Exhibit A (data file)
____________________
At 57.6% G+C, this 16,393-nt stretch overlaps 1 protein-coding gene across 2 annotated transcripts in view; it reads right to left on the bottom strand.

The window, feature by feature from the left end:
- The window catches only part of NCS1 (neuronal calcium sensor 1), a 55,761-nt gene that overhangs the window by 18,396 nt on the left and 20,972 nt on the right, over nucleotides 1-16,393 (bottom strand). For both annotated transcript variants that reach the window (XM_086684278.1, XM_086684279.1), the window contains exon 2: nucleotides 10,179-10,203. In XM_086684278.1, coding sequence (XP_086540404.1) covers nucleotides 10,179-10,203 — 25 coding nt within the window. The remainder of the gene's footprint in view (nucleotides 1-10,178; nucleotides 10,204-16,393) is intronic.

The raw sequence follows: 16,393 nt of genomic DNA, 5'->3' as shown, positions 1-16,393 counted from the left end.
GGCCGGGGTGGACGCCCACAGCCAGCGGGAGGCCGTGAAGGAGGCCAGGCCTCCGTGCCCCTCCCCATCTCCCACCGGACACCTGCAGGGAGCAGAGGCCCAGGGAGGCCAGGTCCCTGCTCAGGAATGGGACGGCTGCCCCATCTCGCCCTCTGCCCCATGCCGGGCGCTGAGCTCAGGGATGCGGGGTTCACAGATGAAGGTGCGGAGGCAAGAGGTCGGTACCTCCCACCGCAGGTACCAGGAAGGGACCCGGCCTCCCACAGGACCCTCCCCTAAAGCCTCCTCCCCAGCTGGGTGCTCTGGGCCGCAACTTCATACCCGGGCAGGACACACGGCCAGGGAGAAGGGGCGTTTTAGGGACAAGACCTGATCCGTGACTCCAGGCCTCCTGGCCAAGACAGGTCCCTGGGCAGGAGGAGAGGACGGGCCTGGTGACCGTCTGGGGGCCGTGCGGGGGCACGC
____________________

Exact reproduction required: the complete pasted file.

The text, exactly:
At 57.6% G+C, this 16,393-nt stretch overlaps 1 protein-coding gene across 2 annotated transcripts in view; it reads right to left on the bottom strand.

The window, feature by feature from the left end:
- The window catches only part of NCS1 (neuronal calcium sensor 1), a 55,761-nt gene that overhangs the window by 18,396 nt on the left and 20,972 nt on the right, over nucleotides 1-16,393 (bottom strand). For both annotated transcript variants that reach the window (XM_086684278.1, XM_086684279.1), the window contains exon 2: nucleotides 10,179-10,203. In XM_086684278.1, coding sequence (XP_086540404.1) covers nucleotides 10,179-10,203 — 25 coding nt within the window. The remainder of the gene's footprint in view (nucleotides 1-10,178; nucleotides 10,204-16,393) is intronic.

The raw sequence follows: 16,393 nt of genomic DNA, 5'->3' as shown, positions 1-16,393 counted from the left end.
GGCCGGGGTGGACGCCCACAGCCAGCGGGAGGCCGTGAAGGAGGCCAGGCCTCCGTGCCCCTCCCCATCTCCCACCGGACACCTGCAGGGAGCAGAGGCCCAGGGAGGCCAGGTCCCTGCTCAGGAATGGGACGGCTGCCCCATCTCGCCCTCTGCCCCATGCCGGGCGCTGAGCTCAGGGATGCGGGGTTCACAGATGAAGGTGCGGAGGCAAGAGGTCGGTACCTCCCACCGCAGGTACCAGGAAGGGACCCGGCCTCCCACAGGACCCTCCCCTAAAGCCTCCTCCCCAGCTGGGTGCTCTGGGCCGCAACTTCATACCCGGGCAGGACACACGGCCAGGGAGAAGGGGCGTTTTAGGGACAAGACCTGATCCGTGACTCCAGGCCTCCTGGCCAAGACAGGTCCCTGGGCAGGAGGAGAGGACGGGCCTGGTGACCGTCTGGGGGCCGTGCGGGGGCACGC